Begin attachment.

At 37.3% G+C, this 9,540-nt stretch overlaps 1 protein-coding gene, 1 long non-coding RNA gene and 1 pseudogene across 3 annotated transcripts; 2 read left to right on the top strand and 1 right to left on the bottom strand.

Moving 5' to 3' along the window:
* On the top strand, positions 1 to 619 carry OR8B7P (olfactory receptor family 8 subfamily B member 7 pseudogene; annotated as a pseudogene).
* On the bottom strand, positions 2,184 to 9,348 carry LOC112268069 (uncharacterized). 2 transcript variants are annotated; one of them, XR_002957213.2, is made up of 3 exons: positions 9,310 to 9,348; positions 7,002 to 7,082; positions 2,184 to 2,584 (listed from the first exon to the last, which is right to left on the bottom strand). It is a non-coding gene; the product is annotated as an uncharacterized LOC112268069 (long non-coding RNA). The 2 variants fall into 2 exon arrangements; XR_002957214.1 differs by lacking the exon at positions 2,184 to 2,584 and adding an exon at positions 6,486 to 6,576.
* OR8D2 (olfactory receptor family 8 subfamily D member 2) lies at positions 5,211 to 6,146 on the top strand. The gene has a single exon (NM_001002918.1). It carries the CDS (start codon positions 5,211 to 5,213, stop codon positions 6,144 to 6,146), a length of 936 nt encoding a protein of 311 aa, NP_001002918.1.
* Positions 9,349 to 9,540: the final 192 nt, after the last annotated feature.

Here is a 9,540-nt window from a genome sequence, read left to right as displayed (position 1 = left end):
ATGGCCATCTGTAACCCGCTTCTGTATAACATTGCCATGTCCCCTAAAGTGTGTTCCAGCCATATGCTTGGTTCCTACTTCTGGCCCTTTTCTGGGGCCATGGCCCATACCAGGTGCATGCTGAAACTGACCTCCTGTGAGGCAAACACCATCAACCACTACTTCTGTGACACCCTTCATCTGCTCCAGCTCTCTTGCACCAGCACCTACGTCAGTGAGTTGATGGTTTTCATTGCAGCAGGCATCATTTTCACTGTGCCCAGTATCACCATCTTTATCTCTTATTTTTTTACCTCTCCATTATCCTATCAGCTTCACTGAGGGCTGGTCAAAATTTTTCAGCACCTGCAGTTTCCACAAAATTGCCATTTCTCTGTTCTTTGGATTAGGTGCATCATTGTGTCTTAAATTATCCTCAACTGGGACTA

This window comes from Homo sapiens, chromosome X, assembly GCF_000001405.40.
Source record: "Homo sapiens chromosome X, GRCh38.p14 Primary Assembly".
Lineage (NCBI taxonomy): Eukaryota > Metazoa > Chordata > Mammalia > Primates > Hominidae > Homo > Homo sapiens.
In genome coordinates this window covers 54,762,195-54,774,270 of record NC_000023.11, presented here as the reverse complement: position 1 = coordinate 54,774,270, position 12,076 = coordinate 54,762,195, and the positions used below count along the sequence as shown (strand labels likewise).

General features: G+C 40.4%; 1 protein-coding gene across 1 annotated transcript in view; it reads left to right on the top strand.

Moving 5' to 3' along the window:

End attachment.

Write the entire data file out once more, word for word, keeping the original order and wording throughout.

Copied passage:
At 37.3% G+C, this 9,540-nt stretch overlaps 1 protein-coding gene, 1 long non-coding RNA gene and 1 pseudogene across 3 annotated transcripts; 2 read left to right on the top strand and 1 right to left on the bottom strand.

Moving 5' to 3' along the window:
* On the top strand, positions 1 to 619 carry OR8B7P (olfactory receptor family 8 subfamily B member 7 pseudogene; annotated as a pseudogene).
* On the bottom strand, positions 2,184 to 9,348 carry LOC112268069 (uncharacterized). 2 transcript variants are annotated; one of them, XR_002957213.2, is made up of 3 exons: positions 9,310 to 9,348; positions 7,002 to 7,082; positions 2,184 to 2,584 (listed from the first exon to the last, which is right to left on the bottom strand). It is a non-coding gene; the product is annotated as an uncharacterized LOC112268069 (long non-coding RNA). The 2 variants fall into 2 exon arrangements; XR_002957214.1 differs by lacking the exon at positions 2,184 to 2,584 and adding an exon at positions 6,486 to 6,576.
* OR8D2 (olfactory receptor family 8 subfamily D member 2) lies at positions 5,211 to 6,146 on the top strand. The gene has a single exon (NM_001002918.1). It carries the CDS (start codon positions 5,211 to 5,213, stop codon positions 6,144 to 6,146), a length of 936 nt encoding a protein of 311 aa, NP_001002918.1.
* Positions 9,349 to 9,540: the final 192 nt, after the last annotated feature.

Here is a 9,540-nt window from a genome sequence, read left to right as displayed (position 1 = left end):
ATGGCCATCTGTAACCCGCTTCTGTATAACATTGCCATGTCCCCTAAAGTGTGTTCCAGCCATATGCTTGGTTCCTACTTCTGGCCCTTTTCTGGGGCCATGGCCCATACCAGGTGCATGCTGAAACTGACCTCCTGTGAGGCAAACACCATCAACCACTACTTCTGTGACACCCTTCATCTGCTCCAGCTCTCTTGCACCAGCACCTACGTCAGTGAGTTGATGGTTTTCATTGCAGCAGGCATCATTTTCACTGTGCCCAGTATCACCATCTTTATCTCTTATTTTTTTACCTCTCCATTATCCTATCAGCTTCACTGAGGGCTGGTCAAAATTTTTCAGCACCTGCAGTTTCCACAAAATTGCCATTTCTCTGTTCTTTGGATTAGGTGCATCATTGTGTCTTAAATTATCCTCAACTGGGACTA

This window comes from Homo sapiens, chromosome X, assembly GCF_000001405.40.
Source record: "Homo sapiens chromosome X, GRCh38.p14 Primary Assembly".
Lineage (NCBI taxonomy): Eukaryota > Metazoa > Chordata > Mammalia > Primates > Hominidae > Homo > Homo sapiens.
In genome coordinates this window covers 54,762,195-54,774,270 of record NC_000023.11, presented here as the reverse complement: position 1 = coordinate 54,774,270, position 12,076 = coordinate 54,762,195, and the positions used below count along the sequence as shown (strand labels likewise).

General features: G+C 40.4%; 1 protein-coding gene across 1 annotated transcript in view; it reads left to right on the top strand.

Moving 5' to 3' along the window: